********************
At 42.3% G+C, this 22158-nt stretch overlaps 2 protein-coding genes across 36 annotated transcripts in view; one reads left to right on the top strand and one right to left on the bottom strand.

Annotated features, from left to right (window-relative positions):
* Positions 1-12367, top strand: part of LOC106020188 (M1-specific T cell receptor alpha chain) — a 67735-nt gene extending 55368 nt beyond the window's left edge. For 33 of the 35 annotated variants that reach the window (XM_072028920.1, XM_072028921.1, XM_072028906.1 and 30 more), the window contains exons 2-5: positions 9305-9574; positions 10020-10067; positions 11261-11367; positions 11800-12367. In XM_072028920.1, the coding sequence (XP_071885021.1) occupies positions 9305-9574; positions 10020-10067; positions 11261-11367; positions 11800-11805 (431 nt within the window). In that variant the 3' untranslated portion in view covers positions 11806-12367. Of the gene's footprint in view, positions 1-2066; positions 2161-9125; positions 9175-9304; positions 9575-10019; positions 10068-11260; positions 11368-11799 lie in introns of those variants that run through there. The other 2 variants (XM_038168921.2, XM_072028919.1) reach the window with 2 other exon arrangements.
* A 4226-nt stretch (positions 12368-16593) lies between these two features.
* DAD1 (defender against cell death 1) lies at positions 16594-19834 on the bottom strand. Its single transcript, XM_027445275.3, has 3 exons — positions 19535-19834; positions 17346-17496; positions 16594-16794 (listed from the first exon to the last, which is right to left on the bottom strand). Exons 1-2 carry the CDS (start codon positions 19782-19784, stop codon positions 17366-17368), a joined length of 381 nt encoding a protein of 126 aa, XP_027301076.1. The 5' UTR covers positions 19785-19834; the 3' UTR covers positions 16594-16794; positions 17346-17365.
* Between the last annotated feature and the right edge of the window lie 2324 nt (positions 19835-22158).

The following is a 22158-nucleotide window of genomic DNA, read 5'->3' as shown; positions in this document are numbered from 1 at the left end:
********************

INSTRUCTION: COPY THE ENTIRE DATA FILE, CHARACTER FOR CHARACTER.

At 42.3% G+C, this 22158-nt stretch overlaps 2 protein-coding genes across 36 annotated transcripts in view; one reads left to right on the top strand and one right to left on the bottom strand.

Annotated features, from left to right (window-relative positions):
* Positions 1-12367, top strand: part of LOC106020188 (M1-specific T cell receptor alpha chain) — a 67735-nt gene extending 55368 nt beyond the window's left edge. For 33 of the 35 annotated variants that reach the window (XM_072028920.1, XM_072028921.1, XM_072028906.1 and 30 more), the window contains exons 2-5: positions 9305-9574; positions 10020-10067; positions 11261-11367; positions 11800-12367. In XM_072028920.1, the coding sequence (XP_071885021.1) occupies positions 9305-9574; positions 10020-10067; positions 11261-11367; positions 11800-11805 (431 nt within the window). In that variant the 3' untranslated portion in view covers positions 11806-12367. Of the gene's footprint in view, positions 1-2066; positions 2161-9125; positions 9175-9304; positions 9575-10019; positions 10068-11260; positions 11368-11799 lie in introns of those variants that run through there. The other 2 variants (XM_038168921.2, XM_072028919.1) reach the window with 2 other exon arrangements.
* A 4226-nt stretch (positions 12368-16593) lies between these two features.
* DAD1 (defender against cell death 1) lies at positions 16594-19834 on the bottom strand. Its single transcript, XM_027445275.3, has 3 exons — positions 19535-19834; positions 17346-17496; positions 16594-16794 (listed from the first exon to the last, which is right to left on the bottom strand). Exons 1-2 carry the CDS (start codon positions 19782-19784, stop codon positions 17366-17368), a joined length of 381 nt encoding a protein of 126 aa, XP_027301076.1. The 5' UTR covers positions 19785-19834; the 3' UTR covers positions 16594-16794; positions 17346-17365.
* Between the last annotated feature and the right edge of the window lie 2324 nt (positions 19835-22158).

The following is a 22158-nucleotide window of genomic DNA, read 5'->3' as shown; positions in this document are numbered from 1 at the left end: